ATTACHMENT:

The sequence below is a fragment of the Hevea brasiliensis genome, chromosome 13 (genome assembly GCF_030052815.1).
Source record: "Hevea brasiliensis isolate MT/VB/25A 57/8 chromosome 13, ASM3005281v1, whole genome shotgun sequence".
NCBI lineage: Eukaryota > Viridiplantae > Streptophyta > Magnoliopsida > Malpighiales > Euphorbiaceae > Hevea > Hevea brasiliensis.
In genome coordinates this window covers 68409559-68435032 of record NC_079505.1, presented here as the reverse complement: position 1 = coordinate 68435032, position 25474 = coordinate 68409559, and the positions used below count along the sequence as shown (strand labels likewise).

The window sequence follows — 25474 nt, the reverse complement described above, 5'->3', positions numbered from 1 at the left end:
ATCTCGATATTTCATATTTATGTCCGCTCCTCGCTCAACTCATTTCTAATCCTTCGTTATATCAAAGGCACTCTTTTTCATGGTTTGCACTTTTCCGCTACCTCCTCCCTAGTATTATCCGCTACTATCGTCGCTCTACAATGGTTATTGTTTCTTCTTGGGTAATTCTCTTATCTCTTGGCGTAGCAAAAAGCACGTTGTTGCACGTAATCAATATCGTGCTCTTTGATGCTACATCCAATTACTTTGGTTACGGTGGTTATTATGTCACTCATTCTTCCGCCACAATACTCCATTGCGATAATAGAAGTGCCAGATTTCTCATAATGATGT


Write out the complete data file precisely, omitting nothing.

The sequence below is a fragment of the Hevea brasiliensis genome, chromosome 13 (genome assembly GCF_030052815.1).
Source record: "Hevea brasiliensis isolate MT/VB/25A 57/8 chromosome 13, ASM3005281v1, whole genome shotgun sequence".
NCBI lineage: Eukaryota > Viridiplantae > Streptophyta > Magnoliopsida > Malpighiales > Euphorbiaceae > Hevea > Hevea brasiliensis.
In genome coordinates this window covers 68409559-68435032 of record NC_079505.1, presented here as the reverse complement: position 1 = coordinate 68435032, position 25474 = coordinate 68409559, and the positions used below count along the sequence as shown (strand labels likewise).

The window sequence follows — 25474 nt, the reverse complement described above, 5'->3', positions numbered from 1 at the left end:
ATCTCGATATTTCATATTTATGTCCGCTCCTCGCTCAACTCATTTCTAATCCTTCGTTATATCAAAGGCACTCTTTTTCATGGTTTGCACTTTTCCGCTACCTCCTCCCTAGTATTATCCGCTACTATCGTCGCTCTACAATGGTTATTGTTTCTTCTTGGGTAATTCTCTTATCTCTTGGCGTAGCAAAAAGCACGTTGTTGCACGTAATCAATATCGTGCTCTTTGATGCTACATCCAATTACTTTGGTTACGGTGGTTATTATGTCACTCATTCTTCCGCCACAATACTCCATTGCGATAATAGAAGTGCCAGATTTCTCATAATGATGT